BARNICLE:  What do you figure is going on in the White House right now?  I mean, Scooter Libby, clearly Dick Cheney‘s guy—is Cheney capable at this point in the White House, at this point in the Bush administration, of pushing this president to pardon Scooter Libby?

KERRY:  I think a pardon would, number one, be an enormous mistake.  And number two, I think it would be difficult for the president.  And I think the initial reactions from the White House for that question gave evidence that they also probably believe that.

BARNICLE:  But the president is at 29 percent in the polls.  I mean, how much lower can he go if he pardons this guy, 25, 22?

KERRY:  Well, the vice president calls him the popular one.

BARNICLE:  You know, Senator Kerry, you gave a speech I believe today on national security—switching topics here—and you raised a question that‘s been asked in polls, you know, Are we safer today than we were on September 10, September 11?  And your response was that, you know, we are a bit safer, but the country—what was your response to that?

KERRY:  Well, my response is it‘s the wrong question to be asking people.  First of all, it lends itself to a lot of different answers, depending on how you read the question.  Obviously, as an individual, I‘m certainly safer, you‘re safer walking into an airport and getting on to a plane.  Or you can find some things that the FBI has done or the intelligence community or somebody‘s done which improves some measure of safety somewhere.

But in the larger issue of whether or not we are safe as we ought to be, which is the real question, I think the answer is profoundly no.  And when you look at international challenges, the answer to that initial question is also profoundly no.  North Korea has more nuclear weapons.  Iran is moving closer to nuclear weapons.  Hezbollah is more powerful.  Hamas is flexing its muscles and is stronger.  The Middle East is in greater disarray.  The United States‘ interests have been set back.  We‘re more isolated than before.  And Iraq is obviously a terrible mess.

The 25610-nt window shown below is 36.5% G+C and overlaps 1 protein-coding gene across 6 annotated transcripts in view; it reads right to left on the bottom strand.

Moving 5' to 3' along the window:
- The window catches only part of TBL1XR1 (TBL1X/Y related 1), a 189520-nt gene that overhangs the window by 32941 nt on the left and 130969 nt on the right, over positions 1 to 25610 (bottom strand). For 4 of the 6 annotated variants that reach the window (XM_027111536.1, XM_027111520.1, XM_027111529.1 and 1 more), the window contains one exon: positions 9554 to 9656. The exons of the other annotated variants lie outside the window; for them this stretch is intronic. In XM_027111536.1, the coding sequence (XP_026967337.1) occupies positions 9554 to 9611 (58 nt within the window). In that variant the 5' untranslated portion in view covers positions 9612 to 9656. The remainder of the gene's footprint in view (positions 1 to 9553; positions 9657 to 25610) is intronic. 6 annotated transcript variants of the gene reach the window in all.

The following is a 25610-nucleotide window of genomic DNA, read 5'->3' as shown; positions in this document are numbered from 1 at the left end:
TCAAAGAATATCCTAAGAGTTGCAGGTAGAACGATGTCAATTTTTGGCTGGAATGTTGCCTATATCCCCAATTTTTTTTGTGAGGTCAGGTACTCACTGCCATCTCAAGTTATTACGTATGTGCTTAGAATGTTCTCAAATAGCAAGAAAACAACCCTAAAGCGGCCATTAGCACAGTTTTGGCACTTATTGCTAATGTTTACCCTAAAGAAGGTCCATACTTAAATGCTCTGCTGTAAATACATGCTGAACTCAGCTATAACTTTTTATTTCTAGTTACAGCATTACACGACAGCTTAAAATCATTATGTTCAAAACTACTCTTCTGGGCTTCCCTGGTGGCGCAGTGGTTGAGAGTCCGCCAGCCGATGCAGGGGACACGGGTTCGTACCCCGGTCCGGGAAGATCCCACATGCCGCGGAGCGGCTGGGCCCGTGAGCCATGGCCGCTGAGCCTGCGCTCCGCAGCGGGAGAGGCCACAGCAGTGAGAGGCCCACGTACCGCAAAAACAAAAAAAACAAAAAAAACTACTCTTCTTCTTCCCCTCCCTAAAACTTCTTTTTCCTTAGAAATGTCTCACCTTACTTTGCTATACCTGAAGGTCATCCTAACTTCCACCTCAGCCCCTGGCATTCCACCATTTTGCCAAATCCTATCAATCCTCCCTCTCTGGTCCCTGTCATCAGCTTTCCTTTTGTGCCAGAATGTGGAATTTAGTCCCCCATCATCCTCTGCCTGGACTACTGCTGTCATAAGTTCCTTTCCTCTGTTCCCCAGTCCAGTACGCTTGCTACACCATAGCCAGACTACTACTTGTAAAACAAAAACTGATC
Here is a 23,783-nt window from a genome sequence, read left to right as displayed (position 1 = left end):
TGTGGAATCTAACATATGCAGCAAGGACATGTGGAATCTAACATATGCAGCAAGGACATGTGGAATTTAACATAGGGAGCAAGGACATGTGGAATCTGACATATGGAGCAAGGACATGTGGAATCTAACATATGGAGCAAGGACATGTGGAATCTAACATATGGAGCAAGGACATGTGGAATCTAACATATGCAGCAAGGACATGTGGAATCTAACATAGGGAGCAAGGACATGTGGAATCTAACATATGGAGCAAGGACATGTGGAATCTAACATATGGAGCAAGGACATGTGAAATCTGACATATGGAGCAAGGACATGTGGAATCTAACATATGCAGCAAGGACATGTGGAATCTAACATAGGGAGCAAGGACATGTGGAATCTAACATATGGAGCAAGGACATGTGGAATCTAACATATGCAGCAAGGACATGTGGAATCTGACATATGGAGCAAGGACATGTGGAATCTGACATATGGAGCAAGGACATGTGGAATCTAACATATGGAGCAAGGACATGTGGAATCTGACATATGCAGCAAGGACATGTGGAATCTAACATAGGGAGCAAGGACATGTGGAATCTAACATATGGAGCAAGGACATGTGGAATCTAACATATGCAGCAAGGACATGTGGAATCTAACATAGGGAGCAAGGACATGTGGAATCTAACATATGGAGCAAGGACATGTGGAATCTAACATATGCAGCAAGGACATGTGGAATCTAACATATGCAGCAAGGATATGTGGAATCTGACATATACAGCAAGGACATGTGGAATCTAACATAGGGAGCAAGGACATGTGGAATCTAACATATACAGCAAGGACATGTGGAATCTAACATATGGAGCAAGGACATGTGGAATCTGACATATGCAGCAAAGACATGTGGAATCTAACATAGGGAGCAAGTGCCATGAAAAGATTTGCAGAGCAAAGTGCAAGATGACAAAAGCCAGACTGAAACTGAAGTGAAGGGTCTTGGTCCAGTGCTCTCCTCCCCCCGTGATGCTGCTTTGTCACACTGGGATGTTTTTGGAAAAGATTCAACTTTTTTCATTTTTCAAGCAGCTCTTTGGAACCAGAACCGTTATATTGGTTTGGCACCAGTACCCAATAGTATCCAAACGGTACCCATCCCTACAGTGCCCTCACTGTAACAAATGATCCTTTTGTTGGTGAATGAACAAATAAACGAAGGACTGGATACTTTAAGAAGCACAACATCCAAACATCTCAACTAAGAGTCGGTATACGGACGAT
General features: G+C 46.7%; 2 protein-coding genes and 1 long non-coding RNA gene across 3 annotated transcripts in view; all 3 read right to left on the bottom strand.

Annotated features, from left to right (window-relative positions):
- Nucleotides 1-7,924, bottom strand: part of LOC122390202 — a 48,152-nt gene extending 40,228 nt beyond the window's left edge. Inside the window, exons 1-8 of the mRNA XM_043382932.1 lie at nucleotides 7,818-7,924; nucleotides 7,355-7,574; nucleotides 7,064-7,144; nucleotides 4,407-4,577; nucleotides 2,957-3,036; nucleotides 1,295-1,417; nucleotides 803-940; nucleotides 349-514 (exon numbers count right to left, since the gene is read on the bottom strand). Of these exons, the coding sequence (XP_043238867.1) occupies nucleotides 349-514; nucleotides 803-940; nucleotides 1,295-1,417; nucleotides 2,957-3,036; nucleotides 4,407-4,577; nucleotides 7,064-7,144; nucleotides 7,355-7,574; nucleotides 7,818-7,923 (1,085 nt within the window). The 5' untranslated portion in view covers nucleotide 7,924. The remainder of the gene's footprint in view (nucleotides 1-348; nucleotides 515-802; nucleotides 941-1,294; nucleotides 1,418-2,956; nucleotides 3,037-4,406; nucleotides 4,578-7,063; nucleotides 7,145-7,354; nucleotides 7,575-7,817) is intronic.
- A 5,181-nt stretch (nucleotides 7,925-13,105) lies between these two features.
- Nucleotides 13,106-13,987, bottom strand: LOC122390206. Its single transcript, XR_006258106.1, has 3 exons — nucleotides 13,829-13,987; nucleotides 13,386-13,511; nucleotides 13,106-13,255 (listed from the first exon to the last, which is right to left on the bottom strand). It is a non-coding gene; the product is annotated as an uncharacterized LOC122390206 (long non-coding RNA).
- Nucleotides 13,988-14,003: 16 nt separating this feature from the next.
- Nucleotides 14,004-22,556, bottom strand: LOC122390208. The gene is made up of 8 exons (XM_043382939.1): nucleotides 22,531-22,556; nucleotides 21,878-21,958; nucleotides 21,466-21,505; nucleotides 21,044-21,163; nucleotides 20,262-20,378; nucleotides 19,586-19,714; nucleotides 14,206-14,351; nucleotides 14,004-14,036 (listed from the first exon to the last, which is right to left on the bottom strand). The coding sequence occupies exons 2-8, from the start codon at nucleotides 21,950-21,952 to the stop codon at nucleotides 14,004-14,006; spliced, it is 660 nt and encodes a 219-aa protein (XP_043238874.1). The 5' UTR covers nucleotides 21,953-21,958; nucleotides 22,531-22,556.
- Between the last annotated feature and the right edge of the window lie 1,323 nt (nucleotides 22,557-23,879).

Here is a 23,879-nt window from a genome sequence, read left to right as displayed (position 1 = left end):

So it is clear.  I mean, our own CIA, Mike, tells us—the CIA has said that our policy in Iraq is creating more terrorists, more al Qaeda than we are killing in Iraq.  The minute you know that, coming from our own CIA, you know you got to change your policy.

BARNICLE:  But you know, Senator, you‘re standing over there in the United States Senate right now.  Last fall, millions of Americans went to the polls and voted not necessarily for the Democratic Party, but probably against the incumbents, against the war in Iraq.  They gave you the keys to the car, you, the Democrats.  And what have you done?  What‘s going on?

KERRY:  Well, I think we‘ve done a lot, to be honest with you.  I think we‘ve changed the debate in the country and we‘ve changed the debate here in the Senate.  The fact is that last year, Mike, I brought an amendment to the floor of the Senate to set a timetable for the conclusion of our current deployment and to shift the deployment to start bringing troops home.  I won 14 votes on the floor of the Senate last summer.  We brought it again this fall.  We first won 48 votes, and then we won over 50 votes.  That‘s dramatic.